What is Mediation?
Mediation is a way of helping people who are in conflict to reach an agreement that suits all parties involved in the dispute. It is a form of alternative dispute resolution (ADR).
An independent third party, the mediator, assists the parties to negotiate their own solution to a problem. It has a structure and works to an agenda. Any agreement reached is not legally binding but, through agreement, a Court can be invited to translate that into a formal undertaking, in certain disputes.
Mediators use various techniques to open or improve dialogue between disputants. They aim to help the parties reach a written agreement regarding the issues raised. This can be quite simple in its wording and should be realistic and achievable.
How does it work?
- Initial contact is made with our office staff, via telephone, letter or email. They will listen to the problem and decide whether mediation may help.
- All relevant parties are contacted to confirm their commitment to the principal of trying mediation.
- Separate meetings are arranged with each party involved (last up to 1 hour).
- If parties agree, a joint mediation meeting is arranged. A neutral venue is hired and paid for by the Service and a time/date agreed.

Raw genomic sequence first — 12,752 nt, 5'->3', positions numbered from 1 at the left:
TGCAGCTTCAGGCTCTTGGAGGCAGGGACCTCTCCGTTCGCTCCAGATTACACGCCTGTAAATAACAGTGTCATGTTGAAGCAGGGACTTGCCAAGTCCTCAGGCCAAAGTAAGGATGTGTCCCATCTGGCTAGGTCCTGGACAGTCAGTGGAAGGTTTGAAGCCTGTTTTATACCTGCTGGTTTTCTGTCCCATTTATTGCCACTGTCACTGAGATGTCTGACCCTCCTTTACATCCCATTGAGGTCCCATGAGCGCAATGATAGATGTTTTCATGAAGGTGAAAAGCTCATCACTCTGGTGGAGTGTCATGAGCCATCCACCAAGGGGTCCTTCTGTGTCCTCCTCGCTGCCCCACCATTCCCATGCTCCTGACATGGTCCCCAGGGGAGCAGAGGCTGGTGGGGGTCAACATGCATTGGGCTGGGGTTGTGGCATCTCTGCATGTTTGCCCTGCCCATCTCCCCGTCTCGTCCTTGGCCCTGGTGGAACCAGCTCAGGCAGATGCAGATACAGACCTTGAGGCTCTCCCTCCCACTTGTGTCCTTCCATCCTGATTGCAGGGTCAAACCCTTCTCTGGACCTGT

- Mediators facilitate the joint meeting and assist parties in finding a resolution. (Sometimes more than one meeting may be necessary).
- Follow ups are made by the office to determine whether mediation has helped or more work is required by the mediators (usually 4-6 weeks after the joint meeting).
The mediators will not take sides, or give advice and do not judge individuals. They will ensure that past events and feelings are acknowledged but will try to focus parties on the future and how they would like to see things change. They are not there to make individuals ‘kiss and make up’ and will not insist on apologies being given.
Mediation can be applied across a whole variety of disputes, such as community, family matters, commercial and workplace.
Disputes can have a dramatic effect on people’s lives. This often leads to distress and anger, which in turn can make it difficult to resolve the issues. Health and wellbeing suffers as a result.
We would like to see our service being used as an early intervention tool in an effort to resolve conflict. We are just one of many ‘tools in the toolbox’.
Mediation can help avoid litigation (taking matters to Court). Court proceedings can be expensive and time consuming. Many Courts will now direct people towards mediation before allowing cases to progress through the legal system.
Enforcement does not always bring about a satisfactory resolution. In neighbour disputes, parties will often remain living next door to each other and will have to find a strategy of how they will interact with each other, in order that their lives are not adversely affected.
Mediation can help prevent things escalating and for misunderstandings and misconceptions to be dispelled. It empowers individuals to find their own resolution to issues. It gives everyone a voice that must be listened to by the other side, whether or not the opposing side agrees with what is being said.
Mediation does often require a leap of faith to help bring about a resolution.